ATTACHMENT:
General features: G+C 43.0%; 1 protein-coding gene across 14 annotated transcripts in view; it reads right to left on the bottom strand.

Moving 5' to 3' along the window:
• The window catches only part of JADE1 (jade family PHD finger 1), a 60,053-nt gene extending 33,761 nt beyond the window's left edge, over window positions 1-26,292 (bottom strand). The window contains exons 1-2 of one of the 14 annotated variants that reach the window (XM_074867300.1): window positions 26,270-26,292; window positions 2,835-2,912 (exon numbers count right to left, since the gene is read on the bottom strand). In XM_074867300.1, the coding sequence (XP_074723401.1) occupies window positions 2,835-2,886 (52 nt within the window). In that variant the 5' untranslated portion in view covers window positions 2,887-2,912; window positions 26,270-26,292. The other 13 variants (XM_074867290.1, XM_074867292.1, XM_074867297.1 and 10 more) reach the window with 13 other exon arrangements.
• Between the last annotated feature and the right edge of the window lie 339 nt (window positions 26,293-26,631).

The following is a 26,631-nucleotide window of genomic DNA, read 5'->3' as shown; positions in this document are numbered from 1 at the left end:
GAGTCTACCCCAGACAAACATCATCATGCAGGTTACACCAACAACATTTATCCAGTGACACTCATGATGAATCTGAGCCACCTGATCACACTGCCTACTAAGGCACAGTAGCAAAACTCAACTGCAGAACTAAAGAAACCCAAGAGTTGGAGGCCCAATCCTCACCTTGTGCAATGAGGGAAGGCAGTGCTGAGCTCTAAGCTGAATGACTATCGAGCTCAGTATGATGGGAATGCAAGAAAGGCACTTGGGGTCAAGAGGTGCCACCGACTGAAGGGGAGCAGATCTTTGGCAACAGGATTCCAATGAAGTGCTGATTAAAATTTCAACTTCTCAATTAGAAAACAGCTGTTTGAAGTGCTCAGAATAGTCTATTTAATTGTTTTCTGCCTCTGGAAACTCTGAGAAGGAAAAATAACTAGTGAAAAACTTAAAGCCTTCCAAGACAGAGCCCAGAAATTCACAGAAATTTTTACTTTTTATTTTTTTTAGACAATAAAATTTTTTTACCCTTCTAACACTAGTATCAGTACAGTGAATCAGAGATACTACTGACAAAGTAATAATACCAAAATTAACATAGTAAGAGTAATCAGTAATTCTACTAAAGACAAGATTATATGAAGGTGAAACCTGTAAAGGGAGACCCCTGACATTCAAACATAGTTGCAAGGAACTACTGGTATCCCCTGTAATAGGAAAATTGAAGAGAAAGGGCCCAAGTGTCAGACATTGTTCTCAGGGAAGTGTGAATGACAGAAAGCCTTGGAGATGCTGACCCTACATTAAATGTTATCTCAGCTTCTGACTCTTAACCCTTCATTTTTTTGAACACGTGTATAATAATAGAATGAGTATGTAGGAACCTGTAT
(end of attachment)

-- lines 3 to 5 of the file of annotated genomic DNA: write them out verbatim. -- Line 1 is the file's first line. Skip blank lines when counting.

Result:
• The window catches only part of JADE1 (jade family PHD finger 1), a 60,053-nt gene extending 33,761 nt beyond the window's left edge, over window positions 1-26,292 (bottom strand). The window contains exons 1-2 of one of the 14 annotated variants that reach the window (XM_074867300.1): window positions 26,270-26,292; window positions 2,835-2,912 (exon numbers count right to left, since the gene is read on the bottom strand). In XM_074867300.1, the coding sequence (XP_074723401.1) occupies window positions 2,835-2,886 (52 nt within the window). In that variant the 5' untranslated portion in view covers window positions 2,887-2,912; window positions 26,270-26,292. The other 13 variants (XM_074867290.1, XM_074867292.1, XM_074867297.1 and 10 more) reach the window with 13 other exon arrangements.
• Between the last annotated feature and the right edge of the window lie 339 nt (window positions 26,293-26,631).

The following is a 26,631-nucleotide window of genomic DNA, read 5'->3' as shown; positions in this document are numbered from 1 at the left end: